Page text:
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Author Topic: Learning how to understand music  (Read 2906 times)
elisedance
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« Reply #30 on: January 03, 2010, 07:26:21 AM »

Not necessarily when you are learning zac - early on it may be too much responsibility for the man to keep to the music and also set the timing.  I think following is something that blossoms in time, its not a natural thing to do.  

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ZPomeroy
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« Reply #31 on: January 03, 2010, 07:27:49 AM »

Handing over control is not a natural thing for anyone to do Wink

Zac
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Lioness
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« Reply #32 on: January 03, 2010, 07:35:56 AM »

I think following is something that blossoms in time, its not a natural thing to do. 



I agree with you there, but I think for a follow to be able to recieve a lead optimally, she has to understand the music a little bit. Enough to have some idea of where he might maybe go next. Not to guess ahead, but just to be prepared for the possibility.

And call me a bad follow, but if my lead's off time, I'll tell him. I'll follow him, but I'll let him know. It's not hard for either of us to slip back into time, so there's no point continuing to dance off the beat.
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cornutt
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« Reply #33 on: January 03, 2010, 10:34:56 AM »

And call me a bad follow, but if my lead's off time, I'll tell him. I'll follow him, but I'll let him know. It's not hard for either of us to slip back into time, so there's no point continuing to dance off the beat.

Which is fine if you're just completely off the beat.  If it were me, chances are I'd already know and I was struggling to find a way to get back on.  This is one area where my instructor and I sometimes disagree -- her opinion is that it's usually better to stop and reset.  I take the stage-performer attitude that I'll try anything else before I'll stop.

However... one of the few things that a follow can do to really irritate me is to challenge my idea of where to be in relation to the beat.  If I want to dance slightly ahead or slightly behind the beat, that's my prerogative as the lead.  If the follow tries to force me into the timing she wants, that makes for a very unpleasant dance IHMO.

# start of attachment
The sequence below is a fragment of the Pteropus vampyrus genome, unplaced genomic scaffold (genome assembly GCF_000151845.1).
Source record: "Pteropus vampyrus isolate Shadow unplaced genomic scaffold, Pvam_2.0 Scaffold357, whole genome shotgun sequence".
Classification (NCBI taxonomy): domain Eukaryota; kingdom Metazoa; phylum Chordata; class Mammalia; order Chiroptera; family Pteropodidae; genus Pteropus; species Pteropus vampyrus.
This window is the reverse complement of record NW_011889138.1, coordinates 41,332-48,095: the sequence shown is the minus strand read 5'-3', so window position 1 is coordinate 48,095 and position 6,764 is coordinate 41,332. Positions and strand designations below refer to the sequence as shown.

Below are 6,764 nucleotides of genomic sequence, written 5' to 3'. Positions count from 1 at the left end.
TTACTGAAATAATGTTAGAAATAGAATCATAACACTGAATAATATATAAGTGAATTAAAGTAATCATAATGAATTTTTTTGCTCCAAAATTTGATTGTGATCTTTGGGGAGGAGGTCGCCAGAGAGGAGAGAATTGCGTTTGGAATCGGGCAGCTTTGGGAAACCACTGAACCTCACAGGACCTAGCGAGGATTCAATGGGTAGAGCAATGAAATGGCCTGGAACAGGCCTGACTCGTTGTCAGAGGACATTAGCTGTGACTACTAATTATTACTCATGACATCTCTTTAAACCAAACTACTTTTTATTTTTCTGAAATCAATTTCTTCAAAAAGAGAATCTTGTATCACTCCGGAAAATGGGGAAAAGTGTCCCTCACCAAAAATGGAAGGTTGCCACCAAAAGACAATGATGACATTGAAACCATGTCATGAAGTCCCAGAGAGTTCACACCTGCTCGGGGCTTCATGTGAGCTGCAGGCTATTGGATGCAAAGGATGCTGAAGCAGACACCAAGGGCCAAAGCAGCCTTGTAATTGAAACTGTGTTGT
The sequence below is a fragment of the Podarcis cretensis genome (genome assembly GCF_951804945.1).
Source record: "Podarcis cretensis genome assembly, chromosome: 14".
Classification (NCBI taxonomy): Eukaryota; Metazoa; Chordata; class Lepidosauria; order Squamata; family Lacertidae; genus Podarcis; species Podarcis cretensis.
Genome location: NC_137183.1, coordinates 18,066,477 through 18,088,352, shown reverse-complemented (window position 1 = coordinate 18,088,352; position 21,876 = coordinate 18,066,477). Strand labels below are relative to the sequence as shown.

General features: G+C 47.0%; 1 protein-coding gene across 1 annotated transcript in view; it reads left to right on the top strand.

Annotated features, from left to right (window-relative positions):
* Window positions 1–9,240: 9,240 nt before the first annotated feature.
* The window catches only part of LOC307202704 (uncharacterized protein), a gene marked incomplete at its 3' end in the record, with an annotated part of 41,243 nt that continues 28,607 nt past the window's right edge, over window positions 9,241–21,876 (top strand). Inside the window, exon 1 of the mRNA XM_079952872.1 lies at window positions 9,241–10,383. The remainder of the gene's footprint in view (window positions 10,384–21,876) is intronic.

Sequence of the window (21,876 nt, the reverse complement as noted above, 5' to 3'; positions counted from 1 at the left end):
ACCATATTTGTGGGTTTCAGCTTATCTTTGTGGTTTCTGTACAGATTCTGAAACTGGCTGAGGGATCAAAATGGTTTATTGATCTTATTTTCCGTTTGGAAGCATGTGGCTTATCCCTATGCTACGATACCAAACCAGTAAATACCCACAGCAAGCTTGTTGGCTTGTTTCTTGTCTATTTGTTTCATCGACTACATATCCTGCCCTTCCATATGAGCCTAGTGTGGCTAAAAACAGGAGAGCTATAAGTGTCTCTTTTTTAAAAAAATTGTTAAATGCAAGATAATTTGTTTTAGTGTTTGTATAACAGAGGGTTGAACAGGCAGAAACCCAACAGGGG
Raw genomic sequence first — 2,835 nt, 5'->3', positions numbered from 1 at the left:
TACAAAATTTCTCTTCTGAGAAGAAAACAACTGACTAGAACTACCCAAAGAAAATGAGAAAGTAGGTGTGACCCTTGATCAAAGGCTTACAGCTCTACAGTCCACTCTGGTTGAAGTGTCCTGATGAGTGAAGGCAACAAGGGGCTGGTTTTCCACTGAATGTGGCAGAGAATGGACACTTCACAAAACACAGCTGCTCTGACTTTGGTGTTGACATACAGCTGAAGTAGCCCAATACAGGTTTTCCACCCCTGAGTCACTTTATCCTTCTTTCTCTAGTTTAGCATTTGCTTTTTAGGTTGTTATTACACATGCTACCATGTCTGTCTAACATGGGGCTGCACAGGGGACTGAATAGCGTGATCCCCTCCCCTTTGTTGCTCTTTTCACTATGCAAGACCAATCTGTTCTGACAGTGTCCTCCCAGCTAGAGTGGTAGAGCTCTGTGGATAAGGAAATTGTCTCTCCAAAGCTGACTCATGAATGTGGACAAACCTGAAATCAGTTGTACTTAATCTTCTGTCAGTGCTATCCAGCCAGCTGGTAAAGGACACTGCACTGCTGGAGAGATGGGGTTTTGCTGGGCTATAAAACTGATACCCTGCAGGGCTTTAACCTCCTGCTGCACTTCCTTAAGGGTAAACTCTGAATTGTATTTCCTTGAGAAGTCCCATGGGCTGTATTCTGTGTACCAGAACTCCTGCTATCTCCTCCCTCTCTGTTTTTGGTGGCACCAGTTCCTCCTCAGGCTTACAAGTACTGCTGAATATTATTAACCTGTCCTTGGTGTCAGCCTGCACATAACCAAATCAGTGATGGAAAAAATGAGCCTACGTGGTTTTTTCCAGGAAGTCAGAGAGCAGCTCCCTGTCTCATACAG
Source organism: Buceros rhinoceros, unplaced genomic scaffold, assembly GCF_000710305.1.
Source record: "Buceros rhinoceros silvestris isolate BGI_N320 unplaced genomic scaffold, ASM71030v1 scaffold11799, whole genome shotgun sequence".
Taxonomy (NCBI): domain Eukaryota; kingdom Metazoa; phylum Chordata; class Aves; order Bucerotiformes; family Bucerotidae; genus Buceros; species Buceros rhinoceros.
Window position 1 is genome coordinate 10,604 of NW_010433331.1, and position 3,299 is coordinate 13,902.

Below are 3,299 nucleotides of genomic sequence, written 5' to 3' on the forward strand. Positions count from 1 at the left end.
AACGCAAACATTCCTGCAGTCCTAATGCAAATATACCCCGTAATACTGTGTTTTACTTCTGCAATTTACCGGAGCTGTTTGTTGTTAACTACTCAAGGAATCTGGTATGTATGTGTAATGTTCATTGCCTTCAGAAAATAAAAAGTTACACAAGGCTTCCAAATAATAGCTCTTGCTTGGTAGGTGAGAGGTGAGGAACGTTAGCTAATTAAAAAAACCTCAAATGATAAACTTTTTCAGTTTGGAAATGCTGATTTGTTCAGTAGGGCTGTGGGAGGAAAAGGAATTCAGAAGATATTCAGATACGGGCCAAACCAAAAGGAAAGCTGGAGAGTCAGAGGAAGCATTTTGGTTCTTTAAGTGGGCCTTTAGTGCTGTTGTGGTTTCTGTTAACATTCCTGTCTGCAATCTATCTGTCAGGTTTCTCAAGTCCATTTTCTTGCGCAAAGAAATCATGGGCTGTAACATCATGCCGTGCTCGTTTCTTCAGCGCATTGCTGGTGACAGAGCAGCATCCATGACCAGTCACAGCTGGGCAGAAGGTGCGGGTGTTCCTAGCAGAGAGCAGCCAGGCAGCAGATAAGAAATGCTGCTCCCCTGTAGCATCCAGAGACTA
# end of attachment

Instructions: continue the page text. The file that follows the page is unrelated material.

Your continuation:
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albanaich
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« Reply #34 on: January 03, 2010, 06:46:42 PM »

This may seem a little strange - but for some of us the movement and the music and the dance are inseperable.

What you seem to be advocating is practising to play the piano on a silent piano. I would no more want to practise dance without the music than I would want to practice finger excercises on the piano without hearing the notes.

Dance is a musical activity first, and a physcial activity second.
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Lioness
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« Reply #35 on: January 03, 2010, 07:01:01 PM »


What you seem to be advocating is practising to play the piano on a silent piano. I would no more want to practise dance without the music than I would want to practice finger excercises on the piano without hearing the notes.


No, not at all. They are completely different. When you play piano, you press the keys, and you expect to hear a sound. To not hear a sound is unnerving.

With dancing, the music is something you add in afterwards. You don't dance to produce the music. The music helps you produce the dance.

Quote
This may seem a little strange - but for some of us the movement and the music and the dance are inseperable.

And for most of us they are seperable. That is what we are all trying to tell you/

Quote
Dance is a musical activity first, and a physcial activity second

I disagree. Without the music, you can still dance. If you tried to be musical without actually dancing, you might as well be sitting at home on the couch, listening to the radio.
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SwingWaltz
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« Reply #36 on: January 03, 2010, 07:17:54 PM »

my point was that if your really struggling with the music on your not going to ingrain bad habbits into your dancing just to fit it to the music, you would slowly work it out first get it right and then go to music, or trying it with slower music to make sure the technique is right and then go to full speed. Have you not done that before?

Zac

When I practise, I always practise to the correct tempo first. Then I slow it down a fraction and dance to that, then I speed it up a fraction and dance to that. So I learn to adapt to different music. End of the day, I dance to the music. But that's just me.
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Lioness
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« Reply #37 on: January 03, 2010, 07:19:58 PM »